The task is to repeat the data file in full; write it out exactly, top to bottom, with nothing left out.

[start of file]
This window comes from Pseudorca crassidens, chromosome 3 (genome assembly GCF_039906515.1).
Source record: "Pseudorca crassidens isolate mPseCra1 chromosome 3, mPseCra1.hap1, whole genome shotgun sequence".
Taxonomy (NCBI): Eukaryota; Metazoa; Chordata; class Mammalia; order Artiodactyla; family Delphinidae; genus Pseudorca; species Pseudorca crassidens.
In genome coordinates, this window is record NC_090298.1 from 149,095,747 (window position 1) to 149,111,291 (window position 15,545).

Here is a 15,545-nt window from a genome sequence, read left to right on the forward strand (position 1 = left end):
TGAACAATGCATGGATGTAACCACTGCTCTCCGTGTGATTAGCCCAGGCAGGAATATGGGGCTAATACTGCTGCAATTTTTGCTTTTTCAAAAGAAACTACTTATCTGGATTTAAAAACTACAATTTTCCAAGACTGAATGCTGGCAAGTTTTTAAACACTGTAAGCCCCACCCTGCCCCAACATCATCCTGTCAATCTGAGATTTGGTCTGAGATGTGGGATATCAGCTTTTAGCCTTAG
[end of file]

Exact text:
This window comes from Pseudorca crassidens, chromosome 3 (genome assembly GCF_039906515.1).
Source record: "Pseudorca crassidens isolate mPseCra1 chromosome 3, mPseCra1.hap1, whole genome shotgun sequence".
Taxonomy (NCBI): Eukaryota; Metazoa; Chordata; class Mammalia; order Artiodactyla; family Delphinidae; genus Pseudorca; species Pseudorca crassidens.
In genome coordinates, this window is record NC_090298.1 from 149,095,747 (window position 1) to 149,111,291 (window position 15,545).

Here is a 15,545-nt window from a genome sequence, read left to right on the forward strand (position 1 = left end):
TGAACAATGCATGGATGTAACCACTGCTCTCCGTGTGATTAGCCCAGGCAGGAATATGGGGCTAATACTGCTGCAATTTTTGCTTTTTCAAAAGAAACTACTTATCTGGATTTAAAAACTACAATTTTCCAAGACTGAATGCTGGCAAGTTTTTAAACACTGTAAGCCCCACCCTGCCCCAACATCATCCTGTCAATCTGAGATTTGGTCTGAGATGTGGGATATCAGCTTTTAGCCTTAG